Canadian province retracts warning of nuclear power incident


TORONTO — The Canadian province of Ontario sent an alert Sunday reporting an unspecified “incident” at a nuclear plant just east of Toronto — only to later report the message was sent in error.

The initial emergency message sent to cellphones of residents in the region said the incident had occurred at the Pickering Nuclear Generating Station, though it added there had been no abnormal release of radioactivity from the station and said people didn’t need to take protective action.

More than an hour later, Ontario Power Generation later sent a message saying the alert “was sent in error. There is no danger to the public or environment. No further action is required.” The text message also was pushed onto to television screens.

Pickering Mayor Dave Ryan said he’s demanding a full investigation into the error.

“Like many of you, I was very troubled to have received that emergency alert this morning. While I am relieved that there was no actual emergency, I am upset that an error such as this occurred. I have spoken to the Province, and am demanding that a full investigation take place,” Ryan said by Twitter.

Toronto Mayor John Tory joined him, tweeting that “there are far too many unanswered questions.”

Pickering, opened in 1971, and had been scheduled to be decommissioned this year, but the province’s government committed to keeping it open until 2024. Decommissioning is now set to start in 2028.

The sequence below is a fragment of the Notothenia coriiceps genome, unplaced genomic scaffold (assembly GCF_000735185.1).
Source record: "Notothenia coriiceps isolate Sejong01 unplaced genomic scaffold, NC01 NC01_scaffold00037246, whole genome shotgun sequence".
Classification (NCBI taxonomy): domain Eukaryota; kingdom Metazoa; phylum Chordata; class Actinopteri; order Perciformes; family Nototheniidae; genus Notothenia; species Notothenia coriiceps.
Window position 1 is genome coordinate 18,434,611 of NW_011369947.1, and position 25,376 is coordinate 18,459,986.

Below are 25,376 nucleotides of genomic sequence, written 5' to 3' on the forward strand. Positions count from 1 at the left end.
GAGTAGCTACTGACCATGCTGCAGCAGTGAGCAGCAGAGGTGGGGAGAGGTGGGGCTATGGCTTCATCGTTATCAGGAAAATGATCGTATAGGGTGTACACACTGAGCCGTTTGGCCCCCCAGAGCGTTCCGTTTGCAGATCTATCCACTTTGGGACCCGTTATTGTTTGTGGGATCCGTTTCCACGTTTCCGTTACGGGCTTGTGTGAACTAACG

It generates 14 per cent of Ontario’s electricity, and is responsible for 4,500 jobs across the region, according to Ontario Power.

It has experienced several earlier incidents. In 2011, a pump seal failure caused the spill of more than 19,200 gallons (73,000 litres) of demineralized water into Lake Ontario, though with no significant risks to public health, according to local authorities.

In 1994, the plant automatically shut down after a faulty valve caused 132 tons of heavy water to spill. It was the first time a Canadian nuclear reactor had to use the emergency core cooling system to prevent fuel overheating,

The Associated Press


  1. Mistakes happen but man why did it take one hour to send out correction? That’s what I’d like to see investigated. With everything going on in our world right now can’t even imagine how that hour felt for many 😞

    • For reasons such as wind direction which can impact us here or even for travel warnings.
      Come on now, open your mind a little

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